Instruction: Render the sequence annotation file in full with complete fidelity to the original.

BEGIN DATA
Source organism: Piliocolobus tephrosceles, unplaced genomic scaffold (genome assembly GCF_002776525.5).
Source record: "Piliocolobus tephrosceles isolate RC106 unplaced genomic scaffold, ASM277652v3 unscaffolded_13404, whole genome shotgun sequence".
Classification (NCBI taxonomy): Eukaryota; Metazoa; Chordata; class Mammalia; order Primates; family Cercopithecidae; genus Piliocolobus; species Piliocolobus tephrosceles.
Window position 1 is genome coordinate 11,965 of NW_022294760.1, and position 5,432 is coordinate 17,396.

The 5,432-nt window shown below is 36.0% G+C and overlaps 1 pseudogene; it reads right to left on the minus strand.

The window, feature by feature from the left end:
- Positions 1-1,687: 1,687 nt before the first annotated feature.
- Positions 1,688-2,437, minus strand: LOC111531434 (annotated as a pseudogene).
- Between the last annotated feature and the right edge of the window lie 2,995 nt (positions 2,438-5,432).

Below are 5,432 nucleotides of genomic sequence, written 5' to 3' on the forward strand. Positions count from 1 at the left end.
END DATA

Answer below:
Source organism: Piliocolobus tephrosceles, unplaced genomic scaffold (genome assembly GCF_002776525.5).
Source record: "Piliocolobus tephrosceles isolate RC106 unplaced genomic scaffold, ASM277652v3 unscaffolded_13404, whole genome shotgun sequence".
Classification (NCBI taxonomy): Eukaryota; Metazoa; Chordata; class Mammalia; order Primates; family Cercopithecidae; genus Piliocolobus; species Piliocolobus tephrosceles.
Window position 1 is genome coordinate 11,965 of NW_022294760.1, and position 5,432 is coordinate 17,396.

The 5,432-nt window shown below is 36.0% G+C and overlaps 1 pseudogene; it reads right to left on the minus strand.

The window, feature by feature from the left end:
- Positions 1-1,687: 1,687 nt before the first annotated feature.
- Positions 1,688-2,437, minus strand: LOC111531434 (annotated as a pseudogene).
- Between the last annotated feature and the right edge of the window lie 2,995 nt (positions 2,438-5,432).

Below are 5,432 nucleotides of genomic sequence, written 5' to 3' on the forward strand. Positions count from 1 at the left end.